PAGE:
This view needs an informed response. The goal of trade and enterprise in Islamic finance is equitable generation of wealth and prosperity through acceptable business activities. Likewise, risk in trade and business is sought to be shared. This means that the accumulation of wealth merely through the receipt of interest is prohibited, as it is deemed as ‘effortless profit’.
Islamic banking encourages and facilitates investment in real economic activity and societal welfare while prohibiting investment in speculative businesses. It has its roots in religious principles. So does the concept of the Hindu Undivided Family, which is treated as a distinct class of taxpayer and not taxed as an Association of Persons (AoP). The tax laws have been specially modified to harmonise the legislation with Hindu customs and social practices. The provision blatantly favours only a section of society. This is not seen as preferential treatment or ‘antisecular’ even though it is available only to Hindus.
Islamic banking has the same purpose as conventional banking: to make money for the banking institute by lending out capital. At the same time, it recognises the sensitivities of a section of society.
The widespread censure of the Islamic banking system is ill-advised when one considers that such a system neither casts a financial burden on the participant nor requires such person to be a follower of Islamic principles.
Abolishment of sati and enactment of the Widow Remarriage Act, 1856 paved the way for empowerment of women and attempted to bring them on the same level with men. Even the enactment of the Scheduled Castes and Tribes (Prevention of Atrocities) Act, 1989, the Untouchability (Offences) Act, 1955 were enacted with a view to establish a bias-free society.
The Maharashtra government even amended the stamp duty regime by cutting the rates of stamp duty to 0.1% on the value of the securitised instruments. This could be seen by many as a discriminatory move towards housing loans, credit card loans, car loans and even to industrial borrowers. However, it was seen to be an industry requirement and beneficial to all and so was effected. A similar approach towards Islamic banking and finance in India only seems fair.
As far as the argument that Islamic banking is merely a means to fulfill a political agenda is concerned, it is notable that several countries with relatively insignificant Muslim populations have amended their laws to include Islamic banking and finance in their banking framework. These countries include Germany, the US, France, Japan, Hong Kong and Singapore. The search for alternatives to conventional banking in the aftermath of the global financial crisis put the spotlight on Islamic banking. Even major multinational banks such as HSBC Amanah, Standard Chartered Saadiq and Citigroup offer products in accordance with Islamic finance principles.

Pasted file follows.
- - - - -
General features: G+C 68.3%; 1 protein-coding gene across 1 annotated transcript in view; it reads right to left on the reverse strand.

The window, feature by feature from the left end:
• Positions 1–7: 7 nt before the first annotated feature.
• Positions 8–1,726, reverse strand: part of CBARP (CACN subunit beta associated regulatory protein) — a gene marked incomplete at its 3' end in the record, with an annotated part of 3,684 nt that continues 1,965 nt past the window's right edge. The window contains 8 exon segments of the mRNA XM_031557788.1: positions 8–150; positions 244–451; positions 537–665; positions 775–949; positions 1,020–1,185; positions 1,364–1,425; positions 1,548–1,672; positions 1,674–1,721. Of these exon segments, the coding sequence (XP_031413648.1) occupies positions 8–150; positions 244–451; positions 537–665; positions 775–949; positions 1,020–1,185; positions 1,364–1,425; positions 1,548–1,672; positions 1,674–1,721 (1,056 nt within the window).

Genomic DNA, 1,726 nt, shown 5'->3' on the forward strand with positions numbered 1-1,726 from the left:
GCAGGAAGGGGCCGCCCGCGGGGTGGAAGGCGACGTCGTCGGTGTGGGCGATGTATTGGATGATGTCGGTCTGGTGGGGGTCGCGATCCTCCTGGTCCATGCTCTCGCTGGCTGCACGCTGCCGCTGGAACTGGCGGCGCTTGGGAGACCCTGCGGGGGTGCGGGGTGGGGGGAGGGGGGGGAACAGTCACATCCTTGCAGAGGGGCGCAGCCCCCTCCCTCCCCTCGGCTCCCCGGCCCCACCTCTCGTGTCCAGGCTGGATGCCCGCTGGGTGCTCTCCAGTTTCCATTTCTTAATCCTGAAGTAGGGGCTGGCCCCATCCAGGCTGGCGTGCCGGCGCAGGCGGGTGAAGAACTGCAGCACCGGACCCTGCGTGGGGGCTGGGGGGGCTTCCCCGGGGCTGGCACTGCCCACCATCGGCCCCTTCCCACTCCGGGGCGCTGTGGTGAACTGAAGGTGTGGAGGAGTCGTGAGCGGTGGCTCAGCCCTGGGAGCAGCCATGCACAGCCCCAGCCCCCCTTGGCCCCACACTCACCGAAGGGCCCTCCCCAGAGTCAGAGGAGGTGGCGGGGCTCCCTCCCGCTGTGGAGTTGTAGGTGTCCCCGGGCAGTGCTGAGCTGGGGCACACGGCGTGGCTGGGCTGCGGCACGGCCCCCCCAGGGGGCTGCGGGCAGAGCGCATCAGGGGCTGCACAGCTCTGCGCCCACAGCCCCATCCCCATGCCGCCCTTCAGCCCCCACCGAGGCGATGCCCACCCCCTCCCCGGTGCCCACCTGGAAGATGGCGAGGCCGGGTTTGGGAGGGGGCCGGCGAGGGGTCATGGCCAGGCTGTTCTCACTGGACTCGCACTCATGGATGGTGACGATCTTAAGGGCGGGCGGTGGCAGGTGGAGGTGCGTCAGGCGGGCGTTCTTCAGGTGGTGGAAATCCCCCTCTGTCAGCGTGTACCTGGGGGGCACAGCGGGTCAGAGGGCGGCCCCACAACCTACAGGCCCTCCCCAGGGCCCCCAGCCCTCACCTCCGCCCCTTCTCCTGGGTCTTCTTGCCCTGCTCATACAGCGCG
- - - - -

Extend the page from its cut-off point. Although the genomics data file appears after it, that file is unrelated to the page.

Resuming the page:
Earlier this year, Britain raised $339 million from the issuance of sukuks, becoming the first non-Muslim sovereign issuer of Islamic bonds. This is not political pandering but sound financial sense. To make financial inclusion a reality, Islamic banking and finance have to flourish. A large section of the population is refusing to engage in the current banking framework as it is violative of their religious beliefs. An alternate model coherent with religious beliefs and at the same time which does not impose any religious or financial burden would be ideal and beneficial to all.
Currently, there is no demand for a special legislation for Islamic banking in India. Banks and nonbanking financial companies (NBFCs) can very well carry out Islamic financing activities and introduce products and services that are in compliance with the extant laws. In fact, in 2008, present RBI governor Raghuram Rajan had recommended the introduction of interest-free finance and banking as part of mainstream banking in the interest of inclusive, innovative growth. This was seen by the market as a reference to Islamic banking. After all, Rajan could not have intended to espouse that monies should be advanced for free!
H Jayesh is founder partner at JurisCorp
(Source: The Economic Times, December 16, 2014)